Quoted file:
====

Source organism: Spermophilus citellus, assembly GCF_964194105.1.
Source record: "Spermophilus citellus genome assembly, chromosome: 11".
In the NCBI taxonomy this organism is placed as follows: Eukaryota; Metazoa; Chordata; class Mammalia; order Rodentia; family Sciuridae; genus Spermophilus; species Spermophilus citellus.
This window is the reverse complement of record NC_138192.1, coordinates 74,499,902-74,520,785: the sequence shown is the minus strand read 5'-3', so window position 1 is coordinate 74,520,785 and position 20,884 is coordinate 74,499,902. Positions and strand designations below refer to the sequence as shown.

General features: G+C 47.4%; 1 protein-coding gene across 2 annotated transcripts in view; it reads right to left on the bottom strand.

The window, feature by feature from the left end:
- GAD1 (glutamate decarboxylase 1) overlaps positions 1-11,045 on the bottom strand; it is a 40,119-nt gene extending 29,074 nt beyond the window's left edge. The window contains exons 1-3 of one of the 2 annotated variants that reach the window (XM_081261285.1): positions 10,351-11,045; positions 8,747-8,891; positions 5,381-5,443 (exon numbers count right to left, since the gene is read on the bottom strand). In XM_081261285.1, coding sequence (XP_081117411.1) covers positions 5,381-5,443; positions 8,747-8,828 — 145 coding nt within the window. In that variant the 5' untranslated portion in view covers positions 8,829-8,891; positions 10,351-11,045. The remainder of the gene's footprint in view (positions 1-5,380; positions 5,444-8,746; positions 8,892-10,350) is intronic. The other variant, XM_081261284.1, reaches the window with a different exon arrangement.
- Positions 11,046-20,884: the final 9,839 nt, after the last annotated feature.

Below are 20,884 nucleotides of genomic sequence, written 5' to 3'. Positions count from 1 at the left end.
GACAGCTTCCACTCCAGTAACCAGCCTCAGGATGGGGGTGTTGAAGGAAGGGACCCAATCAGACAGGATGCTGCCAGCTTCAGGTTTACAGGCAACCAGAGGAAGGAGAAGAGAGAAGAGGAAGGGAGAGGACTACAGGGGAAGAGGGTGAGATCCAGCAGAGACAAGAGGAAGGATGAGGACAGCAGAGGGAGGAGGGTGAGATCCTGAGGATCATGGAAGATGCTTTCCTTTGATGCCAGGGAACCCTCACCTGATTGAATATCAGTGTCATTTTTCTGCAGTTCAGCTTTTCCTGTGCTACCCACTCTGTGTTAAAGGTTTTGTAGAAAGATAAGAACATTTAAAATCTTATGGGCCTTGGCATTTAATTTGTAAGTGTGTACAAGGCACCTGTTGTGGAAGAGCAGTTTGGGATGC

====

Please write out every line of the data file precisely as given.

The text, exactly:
Source organism: Spermophilus citellus, assembly GCF_964194105.1.
Source record: "Spermophilus citellus genome assembly, chromosome: 11".
In the NCBI taxonomy this organism is placed as follows: Eukaryota; Metazoa; Chordata; class Mammalia; order Rodentia; family Sciuridae; genus Spermophilus; species Spermophilus citellus.
This window is the reverse complement of record NC_138192.1, coordinates 74,499,902-74,520,785: the sequence shown is the minus strand read 5'-3', so window position 1 is coordinate 74,520,785 and position 20,884 is coordinate 74,499,902. Positions and strand designations below refer to the sequence as shown.

General features: G+C 47.4%; 1 protein-coding gene across 2 annotated transcripts in view; it reads right to left on the bottom strand.

The window, feature by feature from the left end:
- GAD1 (glutamate decarboxylase 1) overlaps positions 1-11,045 on the bottom strand; it is a 40,119-nt gene extending 29,074 nt beyond the window's left edge. The window contains exons 1-3 of one of the 2 annotated variants that reach the window (XM_081261285.1): positions 10,351-11,045; positions 8,747-8,891; positions 5,381-5,443 (exon numbers count right to left, since the gene is read on the bottom strand). In XM_081261285.1, coding sequence (XP_081117411.1) covers positions 5,381-5,443; positions 8,747-8,828 — 145 coding nt within the window. In that variant the 5' untranslated portion in view covers positions 8,829-8,891; positions 10,351-11,045. The remainder of the gene's footprint in view (positions 1-5,380; positions 5,444-8,746; positions 8,892-10,350) is intronic. The other variant, XM_081261284.1, reaches the window with a different exon arrangement.
- Positions 11,046-20,884: the final 9,839 nt, after the last annotated feature.

Below are 20,884 nucleotides of genomic sequence, written 5' to 3'. Positions count from 1 at the left end.
GACAGCTTCCACTCCAGTAACCAGCCTCAGGATGGGGGTGTTGAAGGAAGGGACCCAATCAGACAGGATGCTGCCAGCTTCAGGTTTACAGGCAACCAGAGGAAGGAGAAGAGAGAAGAGGAAGGGAGAGGACTACAGGGGAAGAGGGTGAGATCCAGCAGAGACAAGAGGAAGGATGAGGACAGCAGAGGGAGGAGGGTGAGATCCTGAGGATCATGGAAGATGCTTTCCTTTGATGCCAGGGAACCCTCACCTGATTGAATATCAGTGTCATTTTTCTGCAGTTCAGCTTTTCCTGTGCTACCCACTCTGTGTTAAAGGTTTTGTAGAAAGATAAGAACATTTAAAATCTTATGGGCCTTGGCATTTAATTTGTAAGTGTGTACAAGGCACCTGTTGTGGAAGAGCAGTTTGGGATGC